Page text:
Boulder to shining sea: it’s all connected

Colorado Ocean Coalition recognized for vision, action

It’s official: Californians love Boulder.

In a formal resolution, California State Assembly Member Mark Stone recognized Boulder as a center for ocean conservation, naming the city and county an “honorary coastal community.”

The resolution, co-sponsored by NOAA’s Monterey Bay National Marine Sanctuary, highlights the success of local nonprofit Colorado Ocean Coalition (COCO), an organization that is “saving the oceans from a mile high.”

Specifically, COCO works to educate us inlanders on how landlocked communities are directly connected to the oceans. It then turns those connections into action for greater ocean conservation.

Mr. Stone, a state assembly member from Monterey Bay and a longtime ocean preservationist, recognized COCO at its Making WAVES conference, where ocean lovers, environmentalists and ecologists gather in Boulder to explore ways to make our oceans healthier.

Ms. Goldstein, Mr. Stone and Boulder City Council Member Macon Cowels at Making WAVES. Ms. Goldstein later shared the resolution with Boulder County Commissioners Cindy Domenico, Deb Gardner and Elise Jones.

Ms. Goldstein, Mr. Stone and Boulder City Council Member Macon Cowels at Making WAVES. Ms. Goldstein later shared the resolution with Boulder County Commissioners Cindy Domenico, Deb Gardner and Elise Jones.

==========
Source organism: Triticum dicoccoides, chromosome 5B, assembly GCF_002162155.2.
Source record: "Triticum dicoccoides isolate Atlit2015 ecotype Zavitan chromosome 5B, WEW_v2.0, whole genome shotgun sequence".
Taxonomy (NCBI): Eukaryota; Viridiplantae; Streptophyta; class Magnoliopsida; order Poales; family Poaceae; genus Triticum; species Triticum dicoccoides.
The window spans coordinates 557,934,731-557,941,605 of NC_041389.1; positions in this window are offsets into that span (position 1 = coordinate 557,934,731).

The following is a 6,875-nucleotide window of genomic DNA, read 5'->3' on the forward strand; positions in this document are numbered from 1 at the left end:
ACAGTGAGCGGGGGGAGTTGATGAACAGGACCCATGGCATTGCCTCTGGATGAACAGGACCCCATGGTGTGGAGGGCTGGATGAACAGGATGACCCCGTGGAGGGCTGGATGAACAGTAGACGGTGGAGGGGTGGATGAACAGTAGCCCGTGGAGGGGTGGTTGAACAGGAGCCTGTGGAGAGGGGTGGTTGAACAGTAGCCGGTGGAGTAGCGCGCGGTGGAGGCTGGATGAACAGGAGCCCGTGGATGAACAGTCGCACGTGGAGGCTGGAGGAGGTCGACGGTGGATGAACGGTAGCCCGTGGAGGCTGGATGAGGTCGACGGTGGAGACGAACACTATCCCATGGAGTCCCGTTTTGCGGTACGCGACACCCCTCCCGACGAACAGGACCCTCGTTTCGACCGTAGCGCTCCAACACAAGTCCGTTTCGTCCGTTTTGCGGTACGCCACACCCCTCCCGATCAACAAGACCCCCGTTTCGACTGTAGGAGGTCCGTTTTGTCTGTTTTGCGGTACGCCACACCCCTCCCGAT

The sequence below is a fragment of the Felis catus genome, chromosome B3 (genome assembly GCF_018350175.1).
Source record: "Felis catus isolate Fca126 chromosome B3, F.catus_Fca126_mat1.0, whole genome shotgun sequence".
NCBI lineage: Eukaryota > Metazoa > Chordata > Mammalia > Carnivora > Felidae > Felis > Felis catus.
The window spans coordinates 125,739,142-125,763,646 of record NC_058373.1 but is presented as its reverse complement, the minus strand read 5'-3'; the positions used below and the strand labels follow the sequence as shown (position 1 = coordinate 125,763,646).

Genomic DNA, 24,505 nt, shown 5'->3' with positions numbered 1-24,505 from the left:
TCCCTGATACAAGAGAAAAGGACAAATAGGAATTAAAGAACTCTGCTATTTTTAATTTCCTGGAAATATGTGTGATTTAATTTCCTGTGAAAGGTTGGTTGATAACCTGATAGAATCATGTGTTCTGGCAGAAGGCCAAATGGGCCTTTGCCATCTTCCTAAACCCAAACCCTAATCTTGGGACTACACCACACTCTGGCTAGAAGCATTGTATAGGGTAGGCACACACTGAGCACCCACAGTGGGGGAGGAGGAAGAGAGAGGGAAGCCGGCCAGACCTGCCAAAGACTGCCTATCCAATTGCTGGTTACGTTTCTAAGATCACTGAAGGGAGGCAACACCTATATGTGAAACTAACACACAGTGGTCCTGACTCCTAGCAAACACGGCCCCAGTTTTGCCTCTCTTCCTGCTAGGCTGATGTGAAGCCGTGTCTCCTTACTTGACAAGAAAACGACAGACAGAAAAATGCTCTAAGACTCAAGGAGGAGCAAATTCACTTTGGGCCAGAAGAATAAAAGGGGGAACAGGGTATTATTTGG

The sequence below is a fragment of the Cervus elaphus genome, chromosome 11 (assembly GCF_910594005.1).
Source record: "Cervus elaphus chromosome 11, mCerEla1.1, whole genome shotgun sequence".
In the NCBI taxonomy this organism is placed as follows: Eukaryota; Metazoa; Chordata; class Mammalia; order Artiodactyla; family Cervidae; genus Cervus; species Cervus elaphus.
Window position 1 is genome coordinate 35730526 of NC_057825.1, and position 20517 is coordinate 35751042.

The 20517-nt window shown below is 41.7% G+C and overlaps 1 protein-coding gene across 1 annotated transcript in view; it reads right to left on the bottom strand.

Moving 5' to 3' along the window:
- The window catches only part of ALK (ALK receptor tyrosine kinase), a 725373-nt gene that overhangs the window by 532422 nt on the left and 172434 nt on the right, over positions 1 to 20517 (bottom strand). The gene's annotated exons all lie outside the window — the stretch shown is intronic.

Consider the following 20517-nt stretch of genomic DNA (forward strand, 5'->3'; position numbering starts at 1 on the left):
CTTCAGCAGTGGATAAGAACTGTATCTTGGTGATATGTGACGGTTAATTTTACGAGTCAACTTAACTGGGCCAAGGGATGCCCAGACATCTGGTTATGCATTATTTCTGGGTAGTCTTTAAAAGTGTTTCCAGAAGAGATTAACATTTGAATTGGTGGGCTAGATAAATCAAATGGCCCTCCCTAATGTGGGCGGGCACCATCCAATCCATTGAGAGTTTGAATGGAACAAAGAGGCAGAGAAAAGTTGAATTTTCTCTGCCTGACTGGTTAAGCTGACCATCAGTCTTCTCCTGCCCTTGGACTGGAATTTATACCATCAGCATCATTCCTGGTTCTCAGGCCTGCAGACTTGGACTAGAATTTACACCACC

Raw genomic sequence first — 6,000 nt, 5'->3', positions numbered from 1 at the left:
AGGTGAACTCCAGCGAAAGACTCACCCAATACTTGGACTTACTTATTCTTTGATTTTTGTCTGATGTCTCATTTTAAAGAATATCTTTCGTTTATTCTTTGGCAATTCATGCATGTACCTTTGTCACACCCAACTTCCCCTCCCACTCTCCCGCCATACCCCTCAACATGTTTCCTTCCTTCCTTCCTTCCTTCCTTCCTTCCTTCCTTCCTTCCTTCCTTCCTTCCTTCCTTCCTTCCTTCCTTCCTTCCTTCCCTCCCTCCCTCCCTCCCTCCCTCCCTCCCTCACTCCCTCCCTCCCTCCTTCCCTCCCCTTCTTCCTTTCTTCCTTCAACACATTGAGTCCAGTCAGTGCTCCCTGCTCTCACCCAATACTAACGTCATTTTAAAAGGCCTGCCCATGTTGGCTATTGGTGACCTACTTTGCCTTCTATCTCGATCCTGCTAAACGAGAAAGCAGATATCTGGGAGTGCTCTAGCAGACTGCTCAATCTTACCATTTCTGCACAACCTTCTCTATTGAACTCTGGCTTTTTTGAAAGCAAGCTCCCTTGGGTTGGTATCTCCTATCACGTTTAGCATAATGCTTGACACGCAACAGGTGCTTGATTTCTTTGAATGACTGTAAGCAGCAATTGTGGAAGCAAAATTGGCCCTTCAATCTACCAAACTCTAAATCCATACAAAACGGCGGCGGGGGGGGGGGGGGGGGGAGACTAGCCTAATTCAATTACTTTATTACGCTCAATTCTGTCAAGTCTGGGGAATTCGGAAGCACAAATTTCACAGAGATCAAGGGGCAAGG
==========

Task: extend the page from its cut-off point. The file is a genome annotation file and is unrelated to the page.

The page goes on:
“Mark’s resolution highlights the fact that the Rocky Mountains are a gateway to the sea,” says COCO founder and executive director Vicki N. Goldstein, a former Californian who is passionate about the ocean. “He acknowledged the traction we’ve gained in rallying people in the middle of the country to support our oceans.”

Listen around town and you will hear it often said: “I miss the water.”  According to the U.S. Census Bureau, about 40,000 people relocate to Colorado from other states every year, and Colorado is the #1 state for movers ages 25–44.  Although no one tracks it, it is safe to assume that many have relocated here from the coasts.

That may be why, in just four years, COCO has gained the local support it needs to become a national model for inland ocean conservation. Its causes include improving local watershed health, reducing plastic and other ocean pollution, supporting marine sanctuaries and much more. COCO makes participating in ocean conservation easy, with a variety of programs from which to choose.

“Living on the coast of California, I see how important it is to protect oceans. If you are inland, it’s easy to forget how critical each person’s actions are,” Mr. Stone says. “The Colorado Ocean Coalition shows us that inland communities can be engaged, active, and results driven.”

Colorado Ocean Coalition is our November Featured Friend. We are sharing their story in this space all month. Next up, COCO’s Ocean Ambassadors.